You leave the woman who was first introduced to you as a neighbour, fellow Australian and wife of your husband’s colleague, and who became a firm friend, keeping you afloat with her humour and intelligence and shared enjoyment of the odd glass of wine.

You leave the bed in which you were occasionally able to sit quietly with the coffee your husband brought to you every morning, as you listened to the sounds of your boys playing with their dad before they waved him off to the office from the front window and played peekaboo with the guard.

You leave the surprisingly verdant streets that you walked with your camera, documenting the people and places as you saw them and feeling yourself morph slowly back into a semblance of the person you were before your babies were born.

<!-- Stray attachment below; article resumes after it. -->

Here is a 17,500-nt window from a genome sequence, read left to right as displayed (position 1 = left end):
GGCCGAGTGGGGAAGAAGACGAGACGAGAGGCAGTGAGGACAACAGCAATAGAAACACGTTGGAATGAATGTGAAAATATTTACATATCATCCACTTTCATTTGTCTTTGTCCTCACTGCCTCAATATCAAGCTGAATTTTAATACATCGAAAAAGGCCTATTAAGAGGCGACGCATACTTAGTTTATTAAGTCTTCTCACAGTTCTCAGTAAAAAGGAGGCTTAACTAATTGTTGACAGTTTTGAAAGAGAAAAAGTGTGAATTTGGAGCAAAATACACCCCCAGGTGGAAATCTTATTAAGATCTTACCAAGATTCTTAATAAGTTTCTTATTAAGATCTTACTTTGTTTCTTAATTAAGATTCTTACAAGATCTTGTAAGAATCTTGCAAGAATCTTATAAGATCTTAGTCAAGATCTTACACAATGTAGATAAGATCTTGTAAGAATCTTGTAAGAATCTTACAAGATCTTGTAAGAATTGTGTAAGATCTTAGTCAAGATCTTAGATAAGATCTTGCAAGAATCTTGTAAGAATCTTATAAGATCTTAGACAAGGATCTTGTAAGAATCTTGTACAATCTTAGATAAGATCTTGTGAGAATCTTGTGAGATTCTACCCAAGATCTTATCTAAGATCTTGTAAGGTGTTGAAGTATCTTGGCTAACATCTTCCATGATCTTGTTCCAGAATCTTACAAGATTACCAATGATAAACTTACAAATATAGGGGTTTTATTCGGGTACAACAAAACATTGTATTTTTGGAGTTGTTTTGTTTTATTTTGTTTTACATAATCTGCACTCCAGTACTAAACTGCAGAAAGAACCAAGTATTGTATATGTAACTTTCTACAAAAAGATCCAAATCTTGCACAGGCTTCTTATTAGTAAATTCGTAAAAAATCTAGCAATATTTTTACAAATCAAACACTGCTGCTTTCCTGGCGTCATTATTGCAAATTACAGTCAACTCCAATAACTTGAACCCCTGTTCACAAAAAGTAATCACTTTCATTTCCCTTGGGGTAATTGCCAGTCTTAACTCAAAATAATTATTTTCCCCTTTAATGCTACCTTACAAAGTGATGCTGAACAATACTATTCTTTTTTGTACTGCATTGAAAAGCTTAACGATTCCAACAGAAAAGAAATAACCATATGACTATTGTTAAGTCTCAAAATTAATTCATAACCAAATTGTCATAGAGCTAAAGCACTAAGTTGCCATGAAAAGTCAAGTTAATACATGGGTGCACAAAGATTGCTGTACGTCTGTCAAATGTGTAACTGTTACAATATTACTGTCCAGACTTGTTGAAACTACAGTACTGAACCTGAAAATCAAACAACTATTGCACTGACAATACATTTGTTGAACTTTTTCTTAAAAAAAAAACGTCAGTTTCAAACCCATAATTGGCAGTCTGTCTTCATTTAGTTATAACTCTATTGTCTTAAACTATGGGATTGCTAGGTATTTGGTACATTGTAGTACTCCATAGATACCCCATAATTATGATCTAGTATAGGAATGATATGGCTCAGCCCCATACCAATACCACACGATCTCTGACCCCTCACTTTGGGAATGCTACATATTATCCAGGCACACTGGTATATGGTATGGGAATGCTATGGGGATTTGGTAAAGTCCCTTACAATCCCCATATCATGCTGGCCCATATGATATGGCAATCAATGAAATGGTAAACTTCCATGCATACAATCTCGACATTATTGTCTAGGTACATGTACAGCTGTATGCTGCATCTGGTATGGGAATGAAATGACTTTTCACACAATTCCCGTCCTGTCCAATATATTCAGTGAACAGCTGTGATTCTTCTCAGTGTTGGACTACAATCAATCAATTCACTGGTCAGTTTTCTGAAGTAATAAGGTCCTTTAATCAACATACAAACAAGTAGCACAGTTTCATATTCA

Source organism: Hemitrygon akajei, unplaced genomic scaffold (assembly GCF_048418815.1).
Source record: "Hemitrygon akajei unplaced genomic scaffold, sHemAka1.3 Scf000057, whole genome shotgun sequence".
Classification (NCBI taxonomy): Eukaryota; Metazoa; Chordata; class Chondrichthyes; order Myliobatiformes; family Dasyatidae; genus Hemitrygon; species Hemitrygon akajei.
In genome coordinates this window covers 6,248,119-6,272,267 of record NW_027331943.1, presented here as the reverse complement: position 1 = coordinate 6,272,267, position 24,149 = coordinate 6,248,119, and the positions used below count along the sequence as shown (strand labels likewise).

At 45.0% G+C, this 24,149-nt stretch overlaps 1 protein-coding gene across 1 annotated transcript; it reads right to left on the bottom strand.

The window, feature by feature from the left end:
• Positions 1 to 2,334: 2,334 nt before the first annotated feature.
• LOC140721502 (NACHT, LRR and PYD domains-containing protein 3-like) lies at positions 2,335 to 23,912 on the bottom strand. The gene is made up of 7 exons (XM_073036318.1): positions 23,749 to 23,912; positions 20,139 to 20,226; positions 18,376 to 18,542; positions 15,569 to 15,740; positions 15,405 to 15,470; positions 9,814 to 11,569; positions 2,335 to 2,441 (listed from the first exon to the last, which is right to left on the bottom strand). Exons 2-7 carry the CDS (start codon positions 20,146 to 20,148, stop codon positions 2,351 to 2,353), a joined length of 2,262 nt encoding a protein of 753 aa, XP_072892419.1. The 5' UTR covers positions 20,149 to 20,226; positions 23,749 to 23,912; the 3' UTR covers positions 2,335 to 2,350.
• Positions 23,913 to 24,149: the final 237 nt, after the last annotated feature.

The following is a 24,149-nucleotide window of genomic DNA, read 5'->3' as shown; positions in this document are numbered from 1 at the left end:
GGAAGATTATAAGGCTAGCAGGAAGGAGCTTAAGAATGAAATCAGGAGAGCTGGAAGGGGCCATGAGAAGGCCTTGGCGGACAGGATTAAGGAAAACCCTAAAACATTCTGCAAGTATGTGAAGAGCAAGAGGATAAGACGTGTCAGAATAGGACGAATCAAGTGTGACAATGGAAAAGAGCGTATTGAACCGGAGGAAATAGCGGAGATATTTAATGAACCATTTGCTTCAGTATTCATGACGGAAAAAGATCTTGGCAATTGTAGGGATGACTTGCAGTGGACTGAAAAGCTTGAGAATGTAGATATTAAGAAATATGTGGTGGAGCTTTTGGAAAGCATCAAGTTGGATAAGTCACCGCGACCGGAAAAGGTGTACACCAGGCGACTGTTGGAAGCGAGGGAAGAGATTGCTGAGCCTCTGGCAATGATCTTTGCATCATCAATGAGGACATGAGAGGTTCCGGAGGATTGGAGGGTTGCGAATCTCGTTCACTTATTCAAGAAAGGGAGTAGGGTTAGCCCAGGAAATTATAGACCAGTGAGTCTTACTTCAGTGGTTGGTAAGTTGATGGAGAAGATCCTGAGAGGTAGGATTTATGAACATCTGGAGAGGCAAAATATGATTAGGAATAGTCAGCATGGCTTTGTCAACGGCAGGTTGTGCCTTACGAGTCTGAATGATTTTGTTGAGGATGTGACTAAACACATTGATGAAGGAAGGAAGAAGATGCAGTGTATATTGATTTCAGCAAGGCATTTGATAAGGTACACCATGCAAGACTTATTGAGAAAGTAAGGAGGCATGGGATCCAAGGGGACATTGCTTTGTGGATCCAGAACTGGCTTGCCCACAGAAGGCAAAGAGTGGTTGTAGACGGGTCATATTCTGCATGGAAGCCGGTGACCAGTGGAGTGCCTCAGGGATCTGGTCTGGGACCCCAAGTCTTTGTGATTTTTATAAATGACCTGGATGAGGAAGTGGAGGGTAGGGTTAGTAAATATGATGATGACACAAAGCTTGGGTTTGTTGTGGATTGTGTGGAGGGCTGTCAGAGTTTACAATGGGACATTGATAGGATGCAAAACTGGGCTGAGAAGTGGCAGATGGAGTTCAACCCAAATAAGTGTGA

You leave the person you have become and wonder about the person you’re about to turn into as your new home slowly but surely reveals its wondrous face.

 

Life! Oh, life!

If you want to make God laugh, tell him your plans.

Woody Allen

Positive!

“M has a new job,” I said.

“I’m moving to Pakistan,” I said.

And the gods heard me, and they chortled.  “You think?”

And then I peed on a stick and I understood the reasons for their mirth.

“I’ll go anyway!” I said. “People have babies in Pakistan!”

And then the doctor did a scan. We listened to the baby’s heartbeat and I cried. And then he said, “Oh, but there are two!” We listened to the second baby’s heartbeat and I laughed for about ten minutes straight.

And the doctor said, “You’re going to be a 44-year-old woman giving birth to twins. You are NOT moving to Pakistan.”